15 December 2015
Woolies, Coles, Aldi caught up in child labour scandal
Female workers sort shrimp at a seafood market in Mahachai, Thailand.
Woolworths, Coles and Aldi are embroiled in a child labour scandal, with all three supermarket chains confirming they sell prawns or seafood supplied by a Thai company at the centre of the allegations.
Graphic evidence of forced labour, including child labour, has been uncovered at a prawn peeling factory owned by major seafood supplier Thai Union.
An investigation by Associated Press found hundreds of workers at the company's factories working under poor conditions with some workers, mainly from Myanmar, locked inside or otherwise unable to leave the factory.
Children were observed working the production line and witnesses told the news wire service they worked under the threat of violence.
The Thai Department of Fisheries shows Thai Union has several facilities approved to export seafood to Australia.
The child and forced labour was seen at the Gig Peeling Factory in Samut Sakhon, about an hour's drive from Bangkok.
Win Win Than, 25, says she tried to run away but was caught and handcuffed in a small room inside the shed.
The scandal could lead to a prawn shortage over summer with consumers expected to hunt out Australian farmed prawns and pressure retailers to withdraw the products from its shelves.
All three of Australia's major supermarket retailers are conducting investigations into their supply chain after confirming to Fairfax Media they use Thai Union as a supplier.
"Thai Union is one of our suppliers as they are to most large western retailers and brands. We will investigate this further with our supplier and seek advice from our NGO partners," a spokesman for Woolworths said.
Khine Zin Soe, 24, centre, worked in a shrimp shed when she was pregnant and the owner forced her to work peeling shrimp even when she miscarried. With her are her husband, Kyaw Kyaw Aung, and her son, Htet Wai Yan.
Coles confirmed its frozen prawns were sourced from Thai Union, but noted its fresh prawns sold from its deli section were Australian prawns.
"Coles takes a proactive approach to labour standard issues and works closely with our suppliers, key NGOs and stakeholder groups including the International Labour Organisation to engage on these issues," a Coles spokesman said.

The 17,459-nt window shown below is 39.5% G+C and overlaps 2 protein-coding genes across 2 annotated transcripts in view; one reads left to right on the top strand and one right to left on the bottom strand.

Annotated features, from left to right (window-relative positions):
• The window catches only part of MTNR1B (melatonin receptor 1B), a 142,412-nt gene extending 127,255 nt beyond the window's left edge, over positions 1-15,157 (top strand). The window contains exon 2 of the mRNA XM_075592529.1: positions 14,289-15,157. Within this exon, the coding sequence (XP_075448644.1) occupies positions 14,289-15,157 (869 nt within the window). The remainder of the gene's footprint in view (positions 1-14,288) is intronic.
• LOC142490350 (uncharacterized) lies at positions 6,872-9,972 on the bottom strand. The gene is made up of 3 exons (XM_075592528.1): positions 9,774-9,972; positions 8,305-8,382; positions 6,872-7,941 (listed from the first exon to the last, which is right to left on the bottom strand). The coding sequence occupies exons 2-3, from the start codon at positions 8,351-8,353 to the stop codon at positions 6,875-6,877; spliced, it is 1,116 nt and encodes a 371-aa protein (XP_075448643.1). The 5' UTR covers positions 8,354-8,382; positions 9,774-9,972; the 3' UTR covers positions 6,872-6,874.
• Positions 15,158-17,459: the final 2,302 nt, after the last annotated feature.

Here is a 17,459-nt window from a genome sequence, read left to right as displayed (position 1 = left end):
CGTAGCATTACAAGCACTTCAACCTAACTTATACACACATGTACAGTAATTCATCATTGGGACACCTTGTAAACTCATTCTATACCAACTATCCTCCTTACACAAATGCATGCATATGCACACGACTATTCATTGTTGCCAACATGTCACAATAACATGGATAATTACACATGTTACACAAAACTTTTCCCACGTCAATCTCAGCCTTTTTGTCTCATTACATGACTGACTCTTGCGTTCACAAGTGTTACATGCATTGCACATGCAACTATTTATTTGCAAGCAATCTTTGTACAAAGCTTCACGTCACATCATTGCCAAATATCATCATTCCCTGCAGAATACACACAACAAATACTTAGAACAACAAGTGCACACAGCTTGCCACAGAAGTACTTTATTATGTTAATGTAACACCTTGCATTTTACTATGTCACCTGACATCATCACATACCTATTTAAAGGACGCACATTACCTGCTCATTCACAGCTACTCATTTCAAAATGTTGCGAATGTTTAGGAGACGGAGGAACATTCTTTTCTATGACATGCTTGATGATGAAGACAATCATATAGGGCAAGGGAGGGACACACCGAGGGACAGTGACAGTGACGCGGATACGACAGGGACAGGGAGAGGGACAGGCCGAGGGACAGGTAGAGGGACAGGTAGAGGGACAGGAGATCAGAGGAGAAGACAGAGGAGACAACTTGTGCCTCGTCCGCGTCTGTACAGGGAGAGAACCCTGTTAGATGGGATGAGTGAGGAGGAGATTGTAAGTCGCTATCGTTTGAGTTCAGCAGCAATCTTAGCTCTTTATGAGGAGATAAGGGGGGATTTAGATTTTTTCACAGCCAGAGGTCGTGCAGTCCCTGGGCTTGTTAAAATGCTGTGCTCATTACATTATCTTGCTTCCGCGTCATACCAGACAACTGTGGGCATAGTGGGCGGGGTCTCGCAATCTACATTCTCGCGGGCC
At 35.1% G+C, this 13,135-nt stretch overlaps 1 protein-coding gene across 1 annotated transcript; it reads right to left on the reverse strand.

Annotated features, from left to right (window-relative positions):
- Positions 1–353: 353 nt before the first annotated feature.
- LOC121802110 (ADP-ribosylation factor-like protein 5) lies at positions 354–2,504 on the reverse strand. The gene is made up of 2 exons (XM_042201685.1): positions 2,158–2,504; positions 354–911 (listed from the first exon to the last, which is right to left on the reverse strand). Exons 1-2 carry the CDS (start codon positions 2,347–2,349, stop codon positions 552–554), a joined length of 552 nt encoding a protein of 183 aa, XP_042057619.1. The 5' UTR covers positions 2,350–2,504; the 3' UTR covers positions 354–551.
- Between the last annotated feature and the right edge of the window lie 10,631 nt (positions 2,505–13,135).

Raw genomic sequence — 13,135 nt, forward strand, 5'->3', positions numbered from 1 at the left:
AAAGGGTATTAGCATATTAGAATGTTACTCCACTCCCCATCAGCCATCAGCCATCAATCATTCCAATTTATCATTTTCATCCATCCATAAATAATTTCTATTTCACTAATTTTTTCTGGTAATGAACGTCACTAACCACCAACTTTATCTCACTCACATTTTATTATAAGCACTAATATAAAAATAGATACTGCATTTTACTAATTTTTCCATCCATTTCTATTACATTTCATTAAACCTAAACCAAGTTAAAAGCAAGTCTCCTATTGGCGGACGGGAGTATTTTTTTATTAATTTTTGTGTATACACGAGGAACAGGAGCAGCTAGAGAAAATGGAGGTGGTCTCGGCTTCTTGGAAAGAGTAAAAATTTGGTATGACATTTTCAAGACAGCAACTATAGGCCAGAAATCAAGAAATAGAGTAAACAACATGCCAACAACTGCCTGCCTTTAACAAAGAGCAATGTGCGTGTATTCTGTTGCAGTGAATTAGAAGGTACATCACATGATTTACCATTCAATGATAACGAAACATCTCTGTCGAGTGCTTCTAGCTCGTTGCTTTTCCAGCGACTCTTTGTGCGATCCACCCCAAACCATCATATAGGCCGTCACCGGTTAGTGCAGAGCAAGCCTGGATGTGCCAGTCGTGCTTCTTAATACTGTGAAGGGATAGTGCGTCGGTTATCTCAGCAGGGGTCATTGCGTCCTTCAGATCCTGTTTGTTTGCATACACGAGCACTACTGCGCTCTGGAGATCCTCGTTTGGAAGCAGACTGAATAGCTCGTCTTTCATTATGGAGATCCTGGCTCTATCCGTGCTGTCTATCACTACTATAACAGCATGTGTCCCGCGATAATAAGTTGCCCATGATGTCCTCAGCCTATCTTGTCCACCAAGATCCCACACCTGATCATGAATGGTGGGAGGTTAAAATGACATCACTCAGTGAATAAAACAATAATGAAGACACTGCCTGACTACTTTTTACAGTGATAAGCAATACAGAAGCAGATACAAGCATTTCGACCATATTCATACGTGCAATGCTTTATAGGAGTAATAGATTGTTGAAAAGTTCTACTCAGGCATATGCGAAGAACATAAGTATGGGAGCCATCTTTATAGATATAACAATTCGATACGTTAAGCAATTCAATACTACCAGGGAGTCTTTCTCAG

A spokeswoman for Aldi confirmed the chain also used Thai Union as a supplier.
"We will review the Associated Press' investigative report as soon as it is released," the spokeswoman said.
A major global supplier
IGA Supermarkets said while Thai Union was not its major supplier it was unable to rule out stocking Thai Union produce.
"Some of our other locally based seafood suppliers may purchase prawns from Thai Union as they are one of the largest seafood suppliers in the world," a spokesman for IGA owner Metcash said.
All four major supermarket chains emphasised that they took the issue of child and forced labour very seriously.
In a prepared statement, Thai Union president and chief executive Thiraphong Chansiri described the report as a "wake-up call" for the company.
"Any illegal or unethical labour practices are unacceptable to Thai Union, and we are committed to take the necessary actions to ensure products in our supply chain are brought to market in a way that is consistent with our values to operate with integrity and with the utmost respect for human rights – nothing less will be tolerated," Mr Thiraphong said.
The company said it would bring all processing in-house.
Greenpeace campaigner Nathaniel Pelle said Thai Union was a major supplier of Australian seafood and consumers should be aware of this even if they were buying seafood from smaller retailers and seafood specialists.
"Without a doubt Australians are buying seafood, including prawns from Thai union, and unfortunately supporting these practices in Asia that are widespread."
Last week Greenpeace released a report on the prawn industry in Thailand that found several companies engaging in poor labour and environmental practices.